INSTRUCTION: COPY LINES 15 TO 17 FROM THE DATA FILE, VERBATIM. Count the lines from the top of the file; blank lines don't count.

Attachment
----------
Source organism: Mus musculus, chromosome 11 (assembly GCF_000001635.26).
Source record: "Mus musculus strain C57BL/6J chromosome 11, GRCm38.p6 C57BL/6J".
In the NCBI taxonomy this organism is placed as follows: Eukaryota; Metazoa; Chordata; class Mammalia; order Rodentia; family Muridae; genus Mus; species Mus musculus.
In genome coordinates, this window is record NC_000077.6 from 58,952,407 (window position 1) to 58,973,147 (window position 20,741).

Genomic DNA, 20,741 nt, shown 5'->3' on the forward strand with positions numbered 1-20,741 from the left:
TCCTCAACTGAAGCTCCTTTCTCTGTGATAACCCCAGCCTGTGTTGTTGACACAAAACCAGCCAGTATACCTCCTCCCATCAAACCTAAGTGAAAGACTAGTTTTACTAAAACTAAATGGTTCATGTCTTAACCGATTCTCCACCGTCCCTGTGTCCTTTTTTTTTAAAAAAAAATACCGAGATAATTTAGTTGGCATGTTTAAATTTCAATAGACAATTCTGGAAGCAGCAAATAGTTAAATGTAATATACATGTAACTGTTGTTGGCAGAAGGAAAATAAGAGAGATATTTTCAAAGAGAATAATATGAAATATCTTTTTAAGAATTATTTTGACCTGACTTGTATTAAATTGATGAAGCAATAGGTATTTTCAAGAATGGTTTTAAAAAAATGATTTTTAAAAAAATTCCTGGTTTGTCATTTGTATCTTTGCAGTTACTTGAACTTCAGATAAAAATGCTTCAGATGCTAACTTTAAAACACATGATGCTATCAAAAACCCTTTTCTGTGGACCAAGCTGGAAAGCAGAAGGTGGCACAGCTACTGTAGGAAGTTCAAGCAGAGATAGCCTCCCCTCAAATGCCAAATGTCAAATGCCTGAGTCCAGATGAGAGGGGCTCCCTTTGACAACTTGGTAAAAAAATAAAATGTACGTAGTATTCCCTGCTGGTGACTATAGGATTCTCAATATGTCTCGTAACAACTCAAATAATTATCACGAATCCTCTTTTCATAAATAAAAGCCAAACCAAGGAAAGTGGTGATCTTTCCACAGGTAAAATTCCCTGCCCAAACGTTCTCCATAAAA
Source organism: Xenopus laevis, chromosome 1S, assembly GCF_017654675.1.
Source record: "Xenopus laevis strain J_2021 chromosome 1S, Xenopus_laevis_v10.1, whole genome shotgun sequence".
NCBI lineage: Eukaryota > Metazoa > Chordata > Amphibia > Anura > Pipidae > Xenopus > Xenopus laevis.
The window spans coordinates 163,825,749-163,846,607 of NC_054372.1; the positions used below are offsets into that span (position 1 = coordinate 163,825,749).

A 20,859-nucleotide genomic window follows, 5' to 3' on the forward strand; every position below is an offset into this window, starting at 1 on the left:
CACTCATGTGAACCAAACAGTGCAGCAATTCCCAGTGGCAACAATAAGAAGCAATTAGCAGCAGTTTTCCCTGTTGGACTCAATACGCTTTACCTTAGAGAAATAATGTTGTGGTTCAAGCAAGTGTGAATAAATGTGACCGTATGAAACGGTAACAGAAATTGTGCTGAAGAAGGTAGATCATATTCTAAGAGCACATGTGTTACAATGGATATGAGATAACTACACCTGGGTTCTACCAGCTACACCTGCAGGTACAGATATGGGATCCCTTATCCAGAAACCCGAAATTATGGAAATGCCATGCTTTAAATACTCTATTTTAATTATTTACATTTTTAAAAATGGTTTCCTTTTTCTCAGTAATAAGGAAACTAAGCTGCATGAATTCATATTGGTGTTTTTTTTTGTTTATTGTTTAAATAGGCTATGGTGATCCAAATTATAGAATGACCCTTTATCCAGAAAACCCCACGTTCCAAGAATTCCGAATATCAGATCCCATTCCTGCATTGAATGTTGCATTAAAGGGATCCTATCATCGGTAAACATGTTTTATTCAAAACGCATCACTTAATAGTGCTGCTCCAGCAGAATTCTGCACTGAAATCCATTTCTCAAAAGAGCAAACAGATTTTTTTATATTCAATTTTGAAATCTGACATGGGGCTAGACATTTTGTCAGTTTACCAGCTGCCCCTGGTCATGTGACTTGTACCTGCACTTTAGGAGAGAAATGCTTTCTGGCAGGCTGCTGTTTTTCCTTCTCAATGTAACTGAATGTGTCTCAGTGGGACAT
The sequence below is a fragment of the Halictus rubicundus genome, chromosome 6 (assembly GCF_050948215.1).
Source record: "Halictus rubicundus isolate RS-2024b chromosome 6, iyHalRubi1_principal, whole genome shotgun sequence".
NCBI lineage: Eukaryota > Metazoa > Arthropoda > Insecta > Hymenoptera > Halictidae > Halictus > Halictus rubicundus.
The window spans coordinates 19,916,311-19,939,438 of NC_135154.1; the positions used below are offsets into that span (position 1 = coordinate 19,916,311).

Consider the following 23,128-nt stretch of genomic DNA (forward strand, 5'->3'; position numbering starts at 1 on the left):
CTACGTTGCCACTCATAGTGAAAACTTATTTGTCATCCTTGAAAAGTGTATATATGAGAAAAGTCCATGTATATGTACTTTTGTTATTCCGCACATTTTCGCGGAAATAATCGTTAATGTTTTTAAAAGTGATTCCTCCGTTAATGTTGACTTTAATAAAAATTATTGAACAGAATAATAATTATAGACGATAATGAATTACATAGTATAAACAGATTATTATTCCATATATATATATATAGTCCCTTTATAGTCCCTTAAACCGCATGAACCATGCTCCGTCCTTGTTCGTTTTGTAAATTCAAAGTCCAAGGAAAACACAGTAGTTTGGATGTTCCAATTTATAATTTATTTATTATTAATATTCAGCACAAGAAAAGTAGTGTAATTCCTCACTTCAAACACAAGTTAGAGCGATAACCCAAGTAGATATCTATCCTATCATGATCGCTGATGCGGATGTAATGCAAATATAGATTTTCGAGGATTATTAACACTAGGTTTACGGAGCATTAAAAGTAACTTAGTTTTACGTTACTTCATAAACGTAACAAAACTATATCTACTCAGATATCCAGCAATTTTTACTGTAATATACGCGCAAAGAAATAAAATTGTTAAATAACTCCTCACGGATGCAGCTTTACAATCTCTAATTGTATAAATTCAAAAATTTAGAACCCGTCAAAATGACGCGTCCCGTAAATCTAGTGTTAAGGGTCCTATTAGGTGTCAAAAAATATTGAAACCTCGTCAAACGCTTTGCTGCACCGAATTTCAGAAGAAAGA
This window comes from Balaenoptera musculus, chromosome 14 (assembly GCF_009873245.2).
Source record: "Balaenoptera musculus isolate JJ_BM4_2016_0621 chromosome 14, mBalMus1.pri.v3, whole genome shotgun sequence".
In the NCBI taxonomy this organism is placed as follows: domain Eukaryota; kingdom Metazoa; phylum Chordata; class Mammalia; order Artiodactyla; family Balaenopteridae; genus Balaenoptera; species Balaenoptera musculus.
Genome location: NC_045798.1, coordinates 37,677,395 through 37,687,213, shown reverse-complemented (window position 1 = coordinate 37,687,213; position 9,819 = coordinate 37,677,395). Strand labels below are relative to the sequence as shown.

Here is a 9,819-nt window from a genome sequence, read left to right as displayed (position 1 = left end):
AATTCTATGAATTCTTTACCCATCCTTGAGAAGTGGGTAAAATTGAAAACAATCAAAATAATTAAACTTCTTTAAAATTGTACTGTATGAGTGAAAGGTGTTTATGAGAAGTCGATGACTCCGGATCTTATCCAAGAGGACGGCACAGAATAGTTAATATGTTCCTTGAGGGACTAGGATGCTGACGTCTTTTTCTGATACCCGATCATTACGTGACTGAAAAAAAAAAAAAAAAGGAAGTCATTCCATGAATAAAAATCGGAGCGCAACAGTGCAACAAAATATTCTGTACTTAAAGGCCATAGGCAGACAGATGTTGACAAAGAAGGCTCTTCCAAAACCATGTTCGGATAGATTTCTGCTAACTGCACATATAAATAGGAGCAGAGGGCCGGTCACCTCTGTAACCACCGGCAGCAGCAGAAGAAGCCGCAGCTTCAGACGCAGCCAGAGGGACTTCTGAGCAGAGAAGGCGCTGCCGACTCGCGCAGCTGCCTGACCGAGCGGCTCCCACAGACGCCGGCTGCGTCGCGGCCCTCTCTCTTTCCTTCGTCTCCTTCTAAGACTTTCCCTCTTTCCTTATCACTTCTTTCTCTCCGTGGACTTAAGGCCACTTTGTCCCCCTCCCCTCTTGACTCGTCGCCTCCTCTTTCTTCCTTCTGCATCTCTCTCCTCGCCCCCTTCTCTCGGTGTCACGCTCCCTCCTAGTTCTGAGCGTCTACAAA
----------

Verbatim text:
NCBI lineage: Eukaryota > Metazoa > Arthropoda > Insecta > Hymenoptera > Halictidae > Halictus > Halictus rubicundus.
The window spans coordinates 19,916,311-19,939,438 of NC_135154.1; the positions used below are offsets into that span (position 1 = coordinate 19,916,311).

Consider the following 23,128-nt stretch of genomic DNA (forward strand, 5'->3'; position numbering starts at 1 on the left):